• An adequate autologous graft defined as a cryopreserved PBSC graft containing at least 4.0 x 106 CD34+ cells/kg patient weight; if prior to enrollment it is known that a patient will be on the auto-allo arm (i.e., a consenting, eligible HLA-matched sibling donor is available), the required autograft must contain at least 2.0 x 10^6 CD34+ cells/kg patient weight; the graft may not be CD34+ selected or otherwise manipulated to remove tumor or other cells; the graft can be collected at the transplanting institution or by a referring center; for patients without an HLA-matched sibling donor, the autograft must be stored so that there are two products each containing at least 2 x 10^6 CD34+ cells/kg patient weight

Exclusion Criteria:

  • Never advanced beyond Stage I MM since diagnosis
  • Non-secretory MM (absence of a monoclonal protein [M protein] in serum as measured by electrophoresis and immunofixation and the absence of Bence Jones protein in the urine defined by use of conventional electrophoresis and immunofixation techniques)
  • Plasma cell leukemia
  • Karnofsky performance score less than 70%, unless approved by the Medical Monitor or one of the Protocol Chairs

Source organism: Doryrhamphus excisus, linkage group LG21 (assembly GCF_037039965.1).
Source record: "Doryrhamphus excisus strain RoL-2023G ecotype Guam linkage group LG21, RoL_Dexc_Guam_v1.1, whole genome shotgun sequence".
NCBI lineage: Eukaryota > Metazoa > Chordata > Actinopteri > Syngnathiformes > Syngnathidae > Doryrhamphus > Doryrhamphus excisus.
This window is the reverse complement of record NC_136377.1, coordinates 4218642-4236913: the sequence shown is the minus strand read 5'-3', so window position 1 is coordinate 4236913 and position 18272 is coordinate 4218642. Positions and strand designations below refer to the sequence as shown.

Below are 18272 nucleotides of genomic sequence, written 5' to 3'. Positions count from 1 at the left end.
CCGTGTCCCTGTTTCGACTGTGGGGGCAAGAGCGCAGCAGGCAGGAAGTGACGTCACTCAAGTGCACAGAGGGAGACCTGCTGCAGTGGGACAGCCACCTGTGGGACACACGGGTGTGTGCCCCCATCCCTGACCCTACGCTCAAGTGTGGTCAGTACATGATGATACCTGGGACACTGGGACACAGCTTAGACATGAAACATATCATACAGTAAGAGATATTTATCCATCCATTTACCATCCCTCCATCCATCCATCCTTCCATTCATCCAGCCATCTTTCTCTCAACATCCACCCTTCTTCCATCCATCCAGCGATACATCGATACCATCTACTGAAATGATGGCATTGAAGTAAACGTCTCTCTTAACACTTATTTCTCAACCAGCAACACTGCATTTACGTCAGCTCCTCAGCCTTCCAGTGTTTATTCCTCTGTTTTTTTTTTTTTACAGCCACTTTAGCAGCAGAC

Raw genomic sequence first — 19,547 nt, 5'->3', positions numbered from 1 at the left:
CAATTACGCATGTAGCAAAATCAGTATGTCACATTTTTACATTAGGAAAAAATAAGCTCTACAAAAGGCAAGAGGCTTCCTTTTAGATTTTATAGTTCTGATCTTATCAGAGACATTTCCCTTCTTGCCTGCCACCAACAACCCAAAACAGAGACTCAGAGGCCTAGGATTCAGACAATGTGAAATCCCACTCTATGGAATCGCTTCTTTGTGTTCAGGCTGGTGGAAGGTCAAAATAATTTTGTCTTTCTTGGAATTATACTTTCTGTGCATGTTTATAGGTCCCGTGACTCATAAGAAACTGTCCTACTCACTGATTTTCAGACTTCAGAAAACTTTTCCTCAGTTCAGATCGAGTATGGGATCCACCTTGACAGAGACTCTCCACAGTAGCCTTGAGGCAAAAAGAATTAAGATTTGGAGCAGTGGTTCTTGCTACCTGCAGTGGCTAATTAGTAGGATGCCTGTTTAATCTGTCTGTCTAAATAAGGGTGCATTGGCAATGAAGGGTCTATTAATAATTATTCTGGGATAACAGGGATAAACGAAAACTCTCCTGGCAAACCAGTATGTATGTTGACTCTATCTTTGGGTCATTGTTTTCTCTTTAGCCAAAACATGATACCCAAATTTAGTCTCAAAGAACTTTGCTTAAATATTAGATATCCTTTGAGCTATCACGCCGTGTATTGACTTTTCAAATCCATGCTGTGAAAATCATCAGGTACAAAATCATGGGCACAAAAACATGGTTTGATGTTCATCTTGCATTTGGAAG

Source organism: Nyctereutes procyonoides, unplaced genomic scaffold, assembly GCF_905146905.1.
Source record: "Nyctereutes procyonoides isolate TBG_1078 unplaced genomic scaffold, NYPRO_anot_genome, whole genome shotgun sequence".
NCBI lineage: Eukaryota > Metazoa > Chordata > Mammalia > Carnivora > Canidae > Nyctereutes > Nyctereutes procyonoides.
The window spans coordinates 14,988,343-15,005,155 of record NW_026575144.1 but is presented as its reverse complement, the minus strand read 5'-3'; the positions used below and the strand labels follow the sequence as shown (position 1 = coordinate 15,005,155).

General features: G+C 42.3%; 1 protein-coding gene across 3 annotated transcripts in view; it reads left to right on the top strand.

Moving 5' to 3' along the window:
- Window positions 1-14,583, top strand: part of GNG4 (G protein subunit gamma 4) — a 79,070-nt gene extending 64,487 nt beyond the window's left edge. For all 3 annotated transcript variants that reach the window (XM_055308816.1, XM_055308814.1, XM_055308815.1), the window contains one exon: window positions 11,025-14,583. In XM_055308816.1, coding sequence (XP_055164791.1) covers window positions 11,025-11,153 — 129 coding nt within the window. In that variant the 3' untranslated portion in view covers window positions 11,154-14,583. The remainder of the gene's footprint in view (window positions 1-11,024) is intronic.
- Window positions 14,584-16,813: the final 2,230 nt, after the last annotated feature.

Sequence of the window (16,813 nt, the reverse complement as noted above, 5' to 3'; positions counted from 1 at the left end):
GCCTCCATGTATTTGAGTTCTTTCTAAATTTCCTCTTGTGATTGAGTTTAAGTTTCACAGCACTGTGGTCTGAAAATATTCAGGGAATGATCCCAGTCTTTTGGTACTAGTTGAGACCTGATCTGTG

• Uncontrolled hypertension
  • Uncontrolled bacterial, viral, or fungal infections (currently taking medication and progression of clinical symptoms)
  • Prior malignancies except resected basal cell carcinoma or treated cervical carcinoma in situ; cancer treated with curative intent less than 5 years previously will not be allowed unless approved by the Medical Monitor or one of the Protocol Chairs; cancer treated with curative intent more than 5 years previously will be allowed
  • Pregnant or breastfeeding
  • Seropositive for the human immunodeficiency virus (HIV)
  • Unwilling to use contraceptive techniques during and for 12 months following treatment
  • Prior allograft or prior autograft
  • Received mid-intensity melphalan (more than 50 mg IV) as part of prior therapy
  • Prior organ transplant requiring immunosuppressive therapy
  Contacts and Locations
Choosing to participate in a study is an important personal decision. Talk with your doctor and family members or friends about deciding to join a study. To learn more about this study, you or your doctor may contact the study research staff using the Contacts provided below. For general information, see Learn About Clinical Studies.

Please refer to this study by its identifier: NCT00075829

  Show 39 Study Locations
Sponsors and Collaborators
National Heart, Lung, and Blood Institute (NHLBI)
Blood and Marrow Transplant Clinical Trials Network
National Cancer Institute (NCI)
Study Chair: David G. Maloney, MD, PhD Fred Hutchinson Cancer Research Center
Study Chair: Amrita Y. Krishnan, MD Beckman Research Institute
Principal Investigator: Donna Salzman, MD University of Alabama at Birmingham
Principal Investigator: Jeffrey Schriber, MD City of Hope Samaritan
Principal Investigator: James Mason, MD Scripps Clinic/Green Hospital
Principal Investigator: Keith Goldstein, MD Stanford Hospital and Clinics